"That cow?" Georgie said. "Sure she thinks she's God's fucking gift. Head the size of Cork and an arse to match."
"My brother fancied her."
"Did he do the business?"
"Not everyone is only after the ride."
"Yes they are," Georgie was certain. "Except maybe you. Why'd ya always have to be so fucking different?"
"Different how?" I asked, turning towards him.
"Jay, any fella in his right mind wants to get his hole."
I wondered if that were true. "And what if you couldn't?"
"What d'you think God gave us hands for?"
"I didn't mean that."
"What did you mean?"
"Nothing, forget it. Do you ever talk much—to your brothers?"
"Just talking, anything. Like you talk to me."
"Talking bollix, you mean?"
I sighed. Even now Georgie remained unaware of the pain he had caused by blabbing about John's girlfriend. I'd never pulled him up about it, knowing that he'd meant no harm. But since then, I was more careful about what I told Georgie. For a while I'd considered telling him what I'd seen Thornton do, to see if any of his brothers had ever described such a thing. But the thought of word getting back to Thornton kept me silent. After breakfast, I'd hung round the yard waiting for Georgie. Thornton had sauntered towards me from the barn.
"Made a show of himself last night," Thornton said.
"Who?" I said.
"Yer prick of a brother." Something like glee burned in his eyes. "Thinking he can come waltzing back any time he wants. He's got another fucking thing coming, so he has."
I turned away.
"Mark my words," Thornton called. "Ya little cunt." I left the yard, Thornton's malice sucking at my resolve, thinking of John and of the creature into which he had been transformed. Home nearly a week, he seemed to have lost his zest for life. He spoke to our parents in monosyllables and to me hardly at all. Is it my fault, the way he is now, I'd asked myself, or was it something else changed him? What had kept him in London, even after his girl came home? I imagined London as a vast and wonderful place, a world of punk rockers, skinheads and other mythical creatures. Was it that essential difference to home, that unfamiliarity, that had held him there?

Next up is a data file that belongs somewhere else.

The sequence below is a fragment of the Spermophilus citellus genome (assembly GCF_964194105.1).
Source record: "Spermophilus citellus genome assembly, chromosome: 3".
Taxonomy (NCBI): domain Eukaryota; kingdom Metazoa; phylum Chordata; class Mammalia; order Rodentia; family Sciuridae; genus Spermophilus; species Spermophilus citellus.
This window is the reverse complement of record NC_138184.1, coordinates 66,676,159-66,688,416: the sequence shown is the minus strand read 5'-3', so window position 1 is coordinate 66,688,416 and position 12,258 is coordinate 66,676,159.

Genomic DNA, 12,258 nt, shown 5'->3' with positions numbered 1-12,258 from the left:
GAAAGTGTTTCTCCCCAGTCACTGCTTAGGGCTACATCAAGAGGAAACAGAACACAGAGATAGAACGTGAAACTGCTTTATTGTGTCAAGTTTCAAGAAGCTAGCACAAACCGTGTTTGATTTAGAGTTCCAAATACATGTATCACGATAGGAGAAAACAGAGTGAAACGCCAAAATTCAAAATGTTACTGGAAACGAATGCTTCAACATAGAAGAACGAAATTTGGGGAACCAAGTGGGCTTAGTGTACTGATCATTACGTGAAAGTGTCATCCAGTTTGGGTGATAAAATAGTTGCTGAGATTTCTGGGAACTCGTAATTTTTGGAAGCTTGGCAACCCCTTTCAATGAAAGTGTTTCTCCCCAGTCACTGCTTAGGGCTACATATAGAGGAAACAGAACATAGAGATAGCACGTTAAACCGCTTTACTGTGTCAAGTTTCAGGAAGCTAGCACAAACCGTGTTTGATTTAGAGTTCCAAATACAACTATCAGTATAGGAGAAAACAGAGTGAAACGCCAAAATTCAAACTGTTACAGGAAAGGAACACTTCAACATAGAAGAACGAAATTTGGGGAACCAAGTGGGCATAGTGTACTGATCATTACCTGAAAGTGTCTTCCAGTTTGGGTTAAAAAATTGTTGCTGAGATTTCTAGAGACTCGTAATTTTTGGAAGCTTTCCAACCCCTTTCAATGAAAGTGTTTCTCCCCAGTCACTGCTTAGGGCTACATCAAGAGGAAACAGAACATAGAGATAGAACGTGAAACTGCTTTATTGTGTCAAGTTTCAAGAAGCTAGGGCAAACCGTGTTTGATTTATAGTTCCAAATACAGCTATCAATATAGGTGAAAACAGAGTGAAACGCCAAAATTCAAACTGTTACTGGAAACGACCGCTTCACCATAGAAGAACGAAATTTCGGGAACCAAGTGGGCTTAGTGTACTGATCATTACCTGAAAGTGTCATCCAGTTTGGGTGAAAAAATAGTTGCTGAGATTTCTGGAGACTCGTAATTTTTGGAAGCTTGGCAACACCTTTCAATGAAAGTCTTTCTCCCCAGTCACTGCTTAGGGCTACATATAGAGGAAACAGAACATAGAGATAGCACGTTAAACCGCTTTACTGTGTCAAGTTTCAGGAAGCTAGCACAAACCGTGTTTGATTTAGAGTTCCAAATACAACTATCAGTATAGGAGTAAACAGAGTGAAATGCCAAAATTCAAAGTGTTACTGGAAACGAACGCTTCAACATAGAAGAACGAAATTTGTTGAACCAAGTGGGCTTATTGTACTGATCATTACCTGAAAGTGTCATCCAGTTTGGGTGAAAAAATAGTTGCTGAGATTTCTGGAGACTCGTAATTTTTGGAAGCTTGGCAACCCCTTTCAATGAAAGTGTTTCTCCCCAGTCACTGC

Later, Georgie remembered that his sister, Patsy, and some of her friends were swimming down by the Graney. He suggested we go and spy on them. I thought about going home to try and talk to John, to ask him about Thornton. Surely the bond between us was not completely broken? But doubt festered inside me like a tumour, and it wasn't hard to let Georgie persuade me to go with him. As we walked through the fields, Georgie held out the promise of a glimpse of forbidden glories. He said, "Sure, if we're lucky, we might get to see their tits."
I nodded, dry-throated, trying not to think of how I'd spied on Thornton, telling myself that the thoughts that quickened my breath were not in the least impure. Quite the opposite: they were motivated by a quest for knowledge, and what could be purer than that?
My brother lurched through the door in the late afternoon, eyes glazed and reeking of drink. He collapsed into an armchair and winked drunkenly at Colette. He said nothing to me, so I pretended to carry on watching tv.
Mother came in from the kitchen. "Look at the state of you," she said to John. "You're a disgrace."
"Oh Mam," Colette said. "Can't you leave him be?"
"Lord knows," John said, his voice slurring, "it's a fucking crying shame a man can't have a drink without being lectured."
"Please, John," Mother said. "There's no call for that sort of language."
"What harm is it?" he said. He winked at Colette again, as if she were part of his drunken game. At that moment I felt torn between my mother and my brother, not wanting them to fight, not wanting to have to take sides.